Just as the iPhone, designed originally for the consumer market, made a major impact in the office soon after it appeared, so the iPad is about to invade the business space, and for the same reason – it is the latest senior executive tech toy, and senior execs like to play in the office. And the iPad will be followed by HP’s new WebOS tablet, which it now has publicly admitted is in development, the Google Android/Chrome neo-tablet, and last but probably not least the Asus Windows 7 eeePad.
But these are not just lighter, more portable desktop computers. They represent a new vision of computing as a service. The iPad will not and is not intended to run a collection of complex applications. It is the first computing appliance, more like a high-definition TV than a laptop computer. Just as consumers turn on the TV when they want to watch a program, without knowing or caring how that program is created and delivered, so they now can turn on their tablets to access whatever computing service they want without knowing or caring how that service is delivered. On the iPad, users cannot even see data files, much less manage them.
So how long will it be before the CEO or CFO calls the CIO into his office to ask why he has to put up with all the complexity of a laptop when what he wants is information, delivered in the form he needs, when he needs it? And what happens to the CIO who is not prepared to deliver that service over the network to the CEO’s tablet?
Neo-Tablets and Cloud Computing
These neo-tablet end-user devices are, in fact, the perfect front-ends for Cloud services, and increasingly that is how computing will be delivered to both the consumer marketplace and to business users. Compared to traditional laptop and desktop computers, neo-tablets focus on two things: next-generation, ergonomic user interfaces that make the old keyboard/mouse system look primitive, and sophisticated, multimedia display capabilities designed to deliver information in whatever forms users want.
By comparison they have few resources for running complex, demanding applications. What they do have is excellent wireless capability. This is reflected in the Apple App Store, which is filled with apps in three categories:
- Simple applications, such as games, that put small demands on the iPad’s limited resources,
- Packaged presentations, such as multimedia magazines, that have been created in the Cloud,
- Front-ends for Cloud services.
What these neo-tablets do is conceal the complexity of computing from end-users who have never been happy dealing with that complexity. In the new computing model, that becomes someone else’s problem. And increasingly that “someone else” will be SaaS services. Instead of running Quicken or Microsoft Money on their home computers, consumers will subscribe to a SaaS service from Intuit, Microsoft, or some other provider, move all the complexity into the Cloud, and simply view the status of their accounts, select the analysis they need by taping on the screen, and view the results. If the application crashes, if it needs more memory, if data needs to be backed up or the application needs to be upgraded, users no longer will care, any more than they care about how the movie or TV show they are watching is made. All that is someone else’s problem. Users cannot even see the data files on the iPad.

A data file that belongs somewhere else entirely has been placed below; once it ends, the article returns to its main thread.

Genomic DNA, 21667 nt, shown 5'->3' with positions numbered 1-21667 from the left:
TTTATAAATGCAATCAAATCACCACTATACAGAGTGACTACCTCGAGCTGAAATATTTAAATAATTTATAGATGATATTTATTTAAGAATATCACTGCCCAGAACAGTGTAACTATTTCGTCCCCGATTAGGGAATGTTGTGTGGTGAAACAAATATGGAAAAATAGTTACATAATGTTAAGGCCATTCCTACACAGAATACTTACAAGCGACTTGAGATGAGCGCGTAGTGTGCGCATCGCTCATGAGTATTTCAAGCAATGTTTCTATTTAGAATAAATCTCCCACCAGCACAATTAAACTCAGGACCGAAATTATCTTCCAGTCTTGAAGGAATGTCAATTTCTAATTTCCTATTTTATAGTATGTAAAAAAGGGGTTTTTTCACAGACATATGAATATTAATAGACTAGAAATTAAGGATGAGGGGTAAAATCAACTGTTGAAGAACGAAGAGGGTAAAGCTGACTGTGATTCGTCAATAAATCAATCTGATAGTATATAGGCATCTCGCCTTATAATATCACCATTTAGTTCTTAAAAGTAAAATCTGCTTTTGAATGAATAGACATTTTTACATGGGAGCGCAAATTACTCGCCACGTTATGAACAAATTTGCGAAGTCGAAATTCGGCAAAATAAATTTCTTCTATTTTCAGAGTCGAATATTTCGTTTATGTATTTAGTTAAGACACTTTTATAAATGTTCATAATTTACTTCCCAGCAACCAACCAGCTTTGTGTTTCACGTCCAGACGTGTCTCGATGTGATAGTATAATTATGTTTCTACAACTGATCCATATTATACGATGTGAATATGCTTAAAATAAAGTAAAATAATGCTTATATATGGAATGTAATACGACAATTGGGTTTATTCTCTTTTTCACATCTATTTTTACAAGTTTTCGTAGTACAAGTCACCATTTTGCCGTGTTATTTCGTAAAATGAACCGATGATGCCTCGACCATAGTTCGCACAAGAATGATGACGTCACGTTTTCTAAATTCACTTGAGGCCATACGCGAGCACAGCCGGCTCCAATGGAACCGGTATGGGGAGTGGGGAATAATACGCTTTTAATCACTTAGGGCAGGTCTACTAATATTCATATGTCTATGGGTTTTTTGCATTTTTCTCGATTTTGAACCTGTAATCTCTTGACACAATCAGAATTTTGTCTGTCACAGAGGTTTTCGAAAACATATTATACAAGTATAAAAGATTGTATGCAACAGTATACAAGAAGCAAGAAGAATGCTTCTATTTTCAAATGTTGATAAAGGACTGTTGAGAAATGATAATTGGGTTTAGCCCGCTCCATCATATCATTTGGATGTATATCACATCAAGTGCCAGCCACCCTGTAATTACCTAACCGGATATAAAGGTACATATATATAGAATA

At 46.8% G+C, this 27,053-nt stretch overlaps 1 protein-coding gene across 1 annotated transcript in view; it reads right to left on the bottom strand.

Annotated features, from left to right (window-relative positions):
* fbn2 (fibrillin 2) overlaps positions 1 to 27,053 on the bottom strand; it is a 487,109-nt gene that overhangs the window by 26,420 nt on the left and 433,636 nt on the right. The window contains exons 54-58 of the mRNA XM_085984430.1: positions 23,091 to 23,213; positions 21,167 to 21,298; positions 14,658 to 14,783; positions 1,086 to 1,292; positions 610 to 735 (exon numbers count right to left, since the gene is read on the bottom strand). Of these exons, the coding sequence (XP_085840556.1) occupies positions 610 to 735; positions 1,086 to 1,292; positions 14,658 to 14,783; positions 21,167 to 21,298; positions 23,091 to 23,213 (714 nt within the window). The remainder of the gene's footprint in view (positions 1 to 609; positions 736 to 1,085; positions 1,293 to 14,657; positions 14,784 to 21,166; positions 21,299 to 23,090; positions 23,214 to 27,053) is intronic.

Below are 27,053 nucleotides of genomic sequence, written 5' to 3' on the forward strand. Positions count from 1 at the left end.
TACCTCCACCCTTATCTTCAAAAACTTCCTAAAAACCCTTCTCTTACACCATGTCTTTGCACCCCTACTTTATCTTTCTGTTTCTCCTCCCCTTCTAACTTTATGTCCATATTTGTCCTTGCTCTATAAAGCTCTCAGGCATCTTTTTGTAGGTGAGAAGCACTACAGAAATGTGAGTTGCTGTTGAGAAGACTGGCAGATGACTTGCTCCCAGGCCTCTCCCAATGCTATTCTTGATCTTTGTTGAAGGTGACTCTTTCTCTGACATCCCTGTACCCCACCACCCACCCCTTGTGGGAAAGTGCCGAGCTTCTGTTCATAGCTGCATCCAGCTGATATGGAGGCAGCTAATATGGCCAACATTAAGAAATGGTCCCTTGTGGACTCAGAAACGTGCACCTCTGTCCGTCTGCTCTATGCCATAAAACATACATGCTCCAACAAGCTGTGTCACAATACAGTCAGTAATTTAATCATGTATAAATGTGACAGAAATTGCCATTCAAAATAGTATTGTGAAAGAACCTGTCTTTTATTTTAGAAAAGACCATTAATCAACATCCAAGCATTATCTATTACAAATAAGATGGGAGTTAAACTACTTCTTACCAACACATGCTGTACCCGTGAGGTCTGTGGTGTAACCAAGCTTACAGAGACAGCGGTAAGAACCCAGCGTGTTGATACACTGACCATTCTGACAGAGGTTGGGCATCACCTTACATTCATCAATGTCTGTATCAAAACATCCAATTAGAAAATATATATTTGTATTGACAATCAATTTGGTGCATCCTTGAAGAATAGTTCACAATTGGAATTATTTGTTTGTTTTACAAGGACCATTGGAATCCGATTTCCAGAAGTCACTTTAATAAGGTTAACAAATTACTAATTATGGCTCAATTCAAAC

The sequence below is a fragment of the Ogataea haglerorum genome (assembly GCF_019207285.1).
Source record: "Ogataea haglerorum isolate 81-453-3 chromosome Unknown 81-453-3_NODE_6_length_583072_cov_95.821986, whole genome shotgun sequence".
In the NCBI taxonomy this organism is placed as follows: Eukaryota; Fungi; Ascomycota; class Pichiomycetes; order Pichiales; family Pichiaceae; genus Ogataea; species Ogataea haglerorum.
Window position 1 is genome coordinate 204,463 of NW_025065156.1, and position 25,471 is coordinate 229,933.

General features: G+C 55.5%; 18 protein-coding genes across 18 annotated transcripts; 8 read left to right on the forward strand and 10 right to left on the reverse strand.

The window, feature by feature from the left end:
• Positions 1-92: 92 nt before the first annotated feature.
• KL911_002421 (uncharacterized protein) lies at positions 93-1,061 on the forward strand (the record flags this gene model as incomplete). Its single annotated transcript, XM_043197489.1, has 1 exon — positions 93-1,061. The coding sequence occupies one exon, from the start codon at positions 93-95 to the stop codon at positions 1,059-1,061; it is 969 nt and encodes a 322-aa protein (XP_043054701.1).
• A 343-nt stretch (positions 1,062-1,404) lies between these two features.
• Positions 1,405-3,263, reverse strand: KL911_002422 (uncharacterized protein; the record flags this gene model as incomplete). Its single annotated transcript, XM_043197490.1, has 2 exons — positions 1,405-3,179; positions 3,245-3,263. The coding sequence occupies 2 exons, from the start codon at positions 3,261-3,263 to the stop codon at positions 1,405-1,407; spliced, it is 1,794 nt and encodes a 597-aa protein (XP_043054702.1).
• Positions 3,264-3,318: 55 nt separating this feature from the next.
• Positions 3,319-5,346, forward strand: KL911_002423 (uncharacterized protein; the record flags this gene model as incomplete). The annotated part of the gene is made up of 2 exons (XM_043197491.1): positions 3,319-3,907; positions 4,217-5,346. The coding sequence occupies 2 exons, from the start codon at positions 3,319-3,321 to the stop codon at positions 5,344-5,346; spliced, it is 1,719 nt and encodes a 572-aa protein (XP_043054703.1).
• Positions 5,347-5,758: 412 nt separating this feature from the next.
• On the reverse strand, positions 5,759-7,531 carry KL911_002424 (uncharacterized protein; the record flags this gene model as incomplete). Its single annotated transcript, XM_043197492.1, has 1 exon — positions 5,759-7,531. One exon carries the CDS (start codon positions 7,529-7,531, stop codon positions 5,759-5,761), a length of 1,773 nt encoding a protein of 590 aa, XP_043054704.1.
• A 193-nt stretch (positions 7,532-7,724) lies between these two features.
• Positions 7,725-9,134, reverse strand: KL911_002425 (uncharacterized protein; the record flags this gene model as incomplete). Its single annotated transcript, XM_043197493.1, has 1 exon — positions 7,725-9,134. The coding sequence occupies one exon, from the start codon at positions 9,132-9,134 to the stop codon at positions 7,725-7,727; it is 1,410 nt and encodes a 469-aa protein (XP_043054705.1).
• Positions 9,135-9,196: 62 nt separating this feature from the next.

The Computing Appliance in the Office
That expectation of appliance computing is going to arrive in the office very soon. End users, and in particular senior management, will not be satisfied with computers that mysteriously don’t work, with calls to the help desk about problems. And they will want that same advanced user interface and multi-media display for their work computing that they are now being trained to expect as consumers.
This is going to drive IT services very quickly to a SaaS delivery model, in which all the actual computing and data management is done either in the corporate data center or on the Internet, with the results delivered to business users’ devices and displayed either through a Web browser or front-end display software that takes full advantage of an advanced user interface and multimedia capabilities. It will shift the focus of IT development from back-end applications to the presentation layer and the emphasis from technical elegance to presentation design.
None of this is new in theory, of course. Some of it goes back to the advent of client/server computing, with its vision of recentralizing all computing in the data center while the display would be handled by the desktop or laptop computer. But in fact that never really happened completely; a great deal of computing is still on the desktop, with applications like ERP and CRM delivering data to custom front-ends built from spreadsheets that do much of the final analysis. Now all that computing and data is going to be moved into the data center. And users are not going to care where that data center is.
Action Item: Like it or not, the consumer IT market is plunging into a generational change. The neo-tablets, starting with the iPad, are the perfect end-user devices for accessing Cloud services. To stay in the game, CIOs need to push their software vendors to repackage their software on the SaaS model, allowing IT to deliver computing as a set of services, hiding all the complexity while freeing their business users to focus on the complex business issues they face rather than forcing them to deal with computer technical questions that for them are unwanted distractions.